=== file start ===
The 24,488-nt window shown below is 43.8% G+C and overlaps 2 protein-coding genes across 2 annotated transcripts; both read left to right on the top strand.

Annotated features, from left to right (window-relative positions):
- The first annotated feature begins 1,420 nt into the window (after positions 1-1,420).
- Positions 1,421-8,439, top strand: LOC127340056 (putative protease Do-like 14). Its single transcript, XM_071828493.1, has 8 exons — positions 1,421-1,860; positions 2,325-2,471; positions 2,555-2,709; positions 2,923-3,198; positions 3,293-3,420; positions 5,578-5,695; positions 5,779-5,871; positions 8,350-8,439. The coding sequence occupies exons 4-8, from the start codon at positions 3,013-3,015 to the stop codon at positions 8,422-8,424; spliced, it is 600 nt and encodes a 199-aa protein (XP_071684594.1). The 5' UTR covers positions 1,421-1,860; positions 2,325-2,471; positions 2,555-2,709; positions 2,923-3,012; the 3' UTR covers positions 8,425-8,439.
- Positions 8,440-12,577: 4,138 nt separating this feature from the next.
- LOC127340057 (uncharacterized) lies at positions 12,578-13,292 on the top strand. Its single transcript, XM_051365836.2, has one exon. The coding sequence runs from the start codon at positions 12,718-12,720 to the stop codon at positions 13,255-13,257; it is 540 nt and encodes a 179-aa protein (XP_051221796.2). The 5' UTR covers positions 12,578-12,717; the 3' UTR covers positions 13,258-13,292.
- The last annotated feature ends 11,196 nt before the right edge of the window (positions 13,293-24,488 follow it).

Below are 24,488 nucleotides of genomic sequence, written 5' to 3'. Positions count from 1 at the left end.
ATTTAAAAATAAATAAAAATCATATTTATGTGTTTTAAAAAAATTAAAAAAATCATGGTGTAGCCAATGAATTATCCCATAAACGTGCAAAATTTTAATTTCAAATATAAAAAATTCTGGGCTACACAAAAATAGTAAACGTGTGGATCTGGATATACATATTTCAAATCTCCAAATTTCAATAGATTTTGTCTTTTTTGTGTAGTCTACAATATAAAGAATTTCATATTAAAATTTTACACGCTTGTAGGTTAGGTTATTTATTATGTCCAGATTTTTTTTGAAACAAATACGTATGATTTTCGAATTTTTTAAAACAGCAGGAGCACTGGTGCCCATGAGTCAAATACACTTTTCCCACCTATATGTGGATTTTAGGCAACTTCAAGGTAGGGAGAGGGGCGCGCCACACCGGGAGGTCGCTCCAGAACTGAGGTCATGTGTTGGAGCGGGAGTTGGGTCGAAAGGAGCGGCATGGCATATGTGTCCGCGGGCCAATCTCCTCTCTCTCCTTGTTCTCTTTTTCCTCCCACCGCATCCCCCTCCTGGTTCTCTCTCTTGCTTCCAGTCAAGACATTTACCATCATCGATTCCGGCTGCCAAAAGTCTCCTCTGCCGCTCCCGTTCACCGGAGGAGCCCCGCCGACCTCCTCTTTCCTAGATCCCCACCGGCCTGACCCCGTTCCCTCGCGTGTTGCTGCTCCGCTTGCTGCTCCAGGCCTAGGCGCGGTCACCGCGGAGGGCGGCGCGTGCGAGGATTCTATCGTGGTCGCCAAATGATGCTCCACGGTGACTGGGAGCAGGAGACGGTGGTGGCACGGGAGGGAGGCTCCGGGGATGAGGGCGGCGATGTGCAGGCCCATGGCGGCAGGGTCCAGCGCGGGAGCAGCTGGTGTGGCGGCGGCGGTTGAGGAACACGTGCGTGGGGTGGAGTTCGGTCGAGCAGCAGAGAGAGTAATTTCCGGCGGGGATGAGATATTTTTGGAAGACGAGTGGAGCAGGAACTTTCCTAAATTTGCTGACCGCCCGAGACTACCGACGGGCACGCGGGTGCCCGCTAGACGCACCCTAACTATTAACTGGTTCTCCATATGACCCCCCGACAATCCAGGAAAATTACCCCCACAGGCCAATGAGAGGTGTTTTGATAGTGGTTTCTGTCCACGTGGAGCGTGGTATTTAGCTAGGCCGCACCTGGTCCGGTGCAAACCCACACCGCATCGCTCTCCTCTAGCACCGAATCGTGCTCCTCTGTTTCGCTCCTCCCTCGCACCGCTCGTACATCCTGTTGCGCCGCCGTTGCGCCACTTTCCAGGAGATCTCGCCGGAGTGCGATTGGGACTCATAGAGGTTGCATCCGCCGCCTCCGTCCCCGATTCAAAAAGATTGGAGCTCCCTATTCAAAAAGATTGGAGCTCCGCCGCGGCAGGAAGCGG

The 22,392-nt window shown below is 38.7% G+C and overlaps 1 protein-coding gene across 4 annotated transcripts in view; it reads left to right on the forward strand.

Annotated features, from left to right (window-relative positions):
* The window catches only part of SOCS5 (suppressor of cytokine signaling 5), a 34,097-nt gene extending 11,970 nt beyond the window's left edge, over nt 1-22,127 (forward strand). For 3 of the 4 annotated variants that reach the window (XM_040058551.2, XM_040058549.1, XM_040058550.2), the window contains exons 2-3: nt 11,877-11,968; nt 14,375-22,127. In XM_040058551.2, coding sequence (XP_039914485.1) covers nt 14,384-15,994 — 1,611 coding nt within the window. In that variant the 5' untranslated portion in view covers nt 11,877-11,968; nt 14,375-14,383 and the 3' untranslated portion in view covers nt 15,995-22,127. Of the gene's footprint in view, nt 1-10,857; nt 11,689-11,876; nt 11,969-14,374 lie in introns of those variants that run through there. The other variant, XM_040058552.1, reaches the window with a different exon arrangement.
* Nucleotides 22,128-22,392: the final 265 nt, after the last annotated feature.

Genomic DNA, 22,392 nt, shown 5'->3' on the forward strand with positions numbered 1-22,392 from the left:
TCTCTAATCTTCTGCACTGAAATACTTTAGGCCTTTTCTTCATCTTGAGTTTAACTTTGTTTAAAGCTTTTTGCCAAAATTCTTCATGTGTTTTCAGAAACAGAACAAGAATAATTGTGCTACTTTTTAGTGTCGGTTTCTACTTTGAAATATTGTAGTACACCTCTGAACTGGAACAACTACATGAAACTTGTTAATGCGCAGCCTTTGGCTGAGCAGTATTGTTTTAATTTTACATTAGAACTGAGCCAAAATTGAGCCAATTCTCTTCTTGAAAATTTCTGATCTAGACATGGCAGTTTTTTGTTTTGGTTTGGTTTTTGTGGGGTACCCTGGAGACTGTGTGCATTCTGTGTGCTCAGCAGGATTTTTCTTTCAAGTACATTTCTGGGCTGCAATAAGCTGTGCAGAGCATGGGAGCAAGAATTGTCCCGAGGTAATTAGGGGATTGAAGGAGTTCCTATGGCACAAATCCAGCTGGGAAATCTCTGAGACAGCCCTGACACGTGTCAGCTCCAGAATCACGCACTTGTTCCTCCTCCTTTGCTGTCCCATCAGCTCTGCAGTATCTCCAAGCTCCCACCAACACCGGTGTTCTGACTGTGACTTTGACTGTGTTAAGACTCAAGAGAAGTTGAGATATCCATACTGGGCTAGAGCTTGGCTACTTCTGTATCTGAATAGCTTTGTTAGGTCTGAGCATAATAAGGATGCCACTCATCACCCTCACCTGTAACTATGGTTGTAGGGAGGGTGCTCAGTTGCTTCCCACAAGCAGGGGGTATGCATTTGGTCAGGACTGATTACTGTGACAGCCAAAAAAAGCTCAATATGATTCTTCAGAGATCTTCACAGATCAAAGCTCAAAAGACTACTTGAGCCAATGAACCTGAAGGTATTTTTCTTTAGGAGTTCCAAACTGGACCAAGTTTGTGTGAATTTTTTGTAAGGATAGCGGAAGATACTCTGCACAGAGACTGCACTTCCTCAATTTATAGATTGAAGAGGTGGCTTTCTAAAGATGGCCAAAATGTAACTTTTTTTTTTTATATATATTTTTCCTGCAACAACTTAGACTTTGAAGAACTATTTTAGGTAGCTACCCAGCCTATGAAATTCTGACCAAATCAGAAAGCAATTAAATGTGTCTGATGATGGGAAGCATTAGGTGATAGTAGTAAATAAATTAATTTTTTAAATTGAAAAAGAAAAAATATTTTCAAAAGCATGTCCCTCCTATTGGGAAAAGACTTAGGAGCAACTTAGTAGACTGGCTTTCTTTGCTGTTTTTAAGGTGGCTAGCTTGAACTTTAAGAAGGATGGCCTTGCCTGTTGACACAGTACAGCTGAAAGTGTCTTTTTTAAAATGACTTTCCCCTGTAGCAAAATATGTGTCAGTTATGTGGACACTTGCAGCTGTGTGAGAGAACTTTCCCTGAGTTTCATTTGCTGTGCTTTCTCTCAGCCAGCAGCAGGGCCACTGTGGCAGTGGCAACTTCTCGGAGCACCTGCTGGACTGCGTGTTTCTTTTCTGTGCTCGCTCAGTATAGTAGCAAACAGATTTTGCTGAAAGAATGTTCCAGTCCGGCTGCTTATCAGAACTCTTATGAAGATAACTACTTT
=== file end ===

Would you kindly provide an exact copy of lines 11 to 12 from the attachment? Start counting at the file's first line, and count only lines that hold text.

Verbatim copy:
Annotated features, from left to right (window-relative positions):
* The window catches only part of SOCS5 (suppressor of cytokine signaling 5), a 34,097-nt gene extending 11,970 nt beyond the window's left edge, over nt 1-22,127 (forward strand). For 3 of the 4 annotated variants that reach the window (XM_040058551.2, XM_040058549.1, XM_040058550.2), the window contains exons 2-3: nt 11,877-11,968; nt 14,375-22,127. In XM_040058551.2, coding sequence (XP_039914485.1) covers nt 14,384-15,994 — 1,611 coding nt within the window. In that variant the 5' untranslated portion in view covers nt 11,877-11,968; nt 14,375-14,383 and the 3' untranslated portion in view covers nt 15,995-22,127. Of the gene's footprint in view, nt 1-10,857; nt 11,689-11,876; nt 11,969-14,374 lie in introns of those variants that run through there. The other variant, XM_040058552.1, reaches the window with a different exon arrangement.